INSKEEP: What does the inspector general find about the sort of failure of imagination to realize this attack was coming when so much information seemed to be known and even public in advance?
GRISALES: Well, he pointed to intelligence. He says Capitol Police have had a fragmented approach to handling intelligence. And as a result, they overlooked alarming details in their own analysis before January 6, including that Trump supporters saw that day as their last chance to overturn the election and a sense of desperation and disappointment could fuel violence, noting that, quote, "Congress itself is the target on the 6." Their analysis also said there was social media posts sharing details about the Capitol's tunnel system. I talked to House Majority Leader Steny Hoyer about all this. Let's take a listen.
STENY HOYER: We had information. We didn't act on the information. We didn't prepare properly. We have been lulled to sleep for decades about this never happening.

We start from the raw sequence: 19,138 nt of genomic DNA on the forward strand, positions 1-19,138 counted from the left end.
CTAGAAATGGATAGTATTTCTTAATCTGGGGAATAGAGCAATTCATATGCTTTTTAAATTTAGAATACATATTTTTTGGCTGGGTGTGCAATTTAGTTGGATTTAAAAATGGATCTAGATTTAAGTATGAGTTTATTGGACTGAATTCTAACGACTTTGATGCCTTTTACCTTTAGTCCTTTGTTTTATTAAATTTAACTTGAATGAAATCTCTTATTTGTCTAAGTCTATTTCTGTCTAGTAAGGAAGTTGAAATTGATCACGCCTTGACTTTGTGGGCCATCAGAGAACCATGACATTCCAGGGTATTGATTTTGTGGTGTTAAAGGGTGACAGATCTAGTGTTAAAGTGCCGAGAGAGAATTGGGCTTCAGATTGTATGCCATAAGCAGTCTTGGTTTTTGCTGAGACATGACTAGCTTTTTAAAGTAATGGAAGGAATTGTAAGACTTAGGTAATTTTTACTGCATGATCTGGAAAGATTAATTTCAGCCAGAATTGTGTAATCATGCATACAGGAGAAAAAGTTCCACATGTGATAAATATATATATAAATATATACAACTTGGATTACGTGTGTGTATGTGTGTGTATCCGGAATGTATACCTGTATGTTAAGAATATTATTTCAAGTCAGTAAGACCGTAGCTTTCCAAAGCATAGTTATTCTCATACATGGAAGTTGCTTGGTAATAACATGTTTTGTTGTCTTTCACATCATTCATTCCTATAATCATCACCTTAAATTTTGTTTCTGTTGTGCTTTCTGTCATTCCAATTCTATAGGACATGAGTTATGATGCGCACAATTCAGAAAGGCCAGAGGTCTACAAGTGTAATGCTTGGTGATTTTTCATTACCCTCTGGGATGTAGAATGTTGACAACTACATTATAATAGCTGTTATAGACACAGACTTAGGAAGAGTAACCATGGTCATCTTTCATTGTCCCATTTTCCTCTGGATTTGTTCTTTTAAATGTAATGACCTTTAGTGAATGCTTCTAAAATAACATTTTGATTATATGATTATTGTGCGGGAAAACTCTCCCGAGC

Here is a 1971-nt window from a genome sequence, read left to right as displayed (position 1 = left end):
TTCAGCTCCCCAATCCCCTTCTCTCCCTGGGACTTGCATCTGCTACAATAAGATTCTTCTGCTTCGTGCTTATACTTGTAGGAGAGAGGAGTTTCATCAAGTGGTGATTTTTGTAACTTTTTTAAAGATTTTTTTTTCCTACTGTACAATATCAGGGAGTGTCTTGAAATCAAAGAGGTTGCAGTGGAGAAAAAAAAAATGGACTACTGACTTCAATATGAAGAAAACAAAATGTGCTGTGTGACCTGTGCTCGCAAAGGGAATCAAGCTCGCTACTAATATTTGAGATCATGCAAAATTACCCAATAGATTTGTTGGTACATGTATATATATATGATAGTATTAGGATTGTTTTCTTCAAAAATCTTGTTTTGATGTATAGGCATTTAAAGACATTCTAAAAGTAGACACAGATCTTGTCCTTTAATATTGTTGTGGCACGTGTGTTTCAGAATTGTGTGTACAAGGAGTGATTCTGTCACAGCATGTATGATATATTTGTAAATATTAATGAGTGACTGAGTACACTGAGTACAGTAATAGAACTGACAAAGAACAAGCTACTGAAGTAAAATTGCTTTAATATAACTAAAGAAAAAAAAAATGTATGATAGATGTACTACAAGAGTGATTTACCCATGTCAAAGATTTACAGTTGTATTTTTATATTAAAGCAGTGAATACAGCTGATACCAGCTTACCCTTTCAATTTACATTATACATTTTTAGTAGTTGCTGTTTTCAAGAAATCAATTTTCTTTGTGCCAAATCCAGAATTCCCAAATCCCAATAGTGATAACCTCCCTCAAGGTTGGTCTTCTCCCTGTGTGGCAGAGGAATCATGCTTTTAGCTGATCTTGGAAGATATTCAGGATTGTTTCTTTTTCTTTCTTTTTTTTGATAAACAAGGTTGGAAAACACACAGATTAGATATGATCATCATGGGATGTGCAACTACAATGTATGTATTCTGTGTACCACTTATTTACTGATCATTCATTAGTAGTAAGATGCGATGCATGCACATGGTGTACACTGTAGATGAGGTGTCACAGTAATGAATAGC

GRISALES: And Hoyer went on to say, this report raises the stakes for Congress to take up a supplemental funding security bill later this month to better support these officers.
INSKEEP: I guess we should note the Capitol Police already have new leadership. How have they responded to the findings?
GRISALES: They do have a new acting chief for the force, but there are other leaders still in place. And the agency's top officials in all said the changes are underway, such as streamlining the process for gathering and sharing intelligence. And they're looking to replace equipment. They've just been delayed by the pandemic, but they acknowledge there's still work to be done. That said, as we heard Ryan say at the top, there's distrust here. And while this is an extensive look, this is just the beginning.
RYAN: Because there's going to be more reports, more criticism, more finger-pointing, more process, more arrests to the people who perpetrated the crime on January 6.
GRISALES: And the agency is facing a lot of work and needs help from Congress to climb out of this.
INSKEEP: NPR congressional reporter Claudia Grisales, thank you so much.
GRISALES: Thank you much.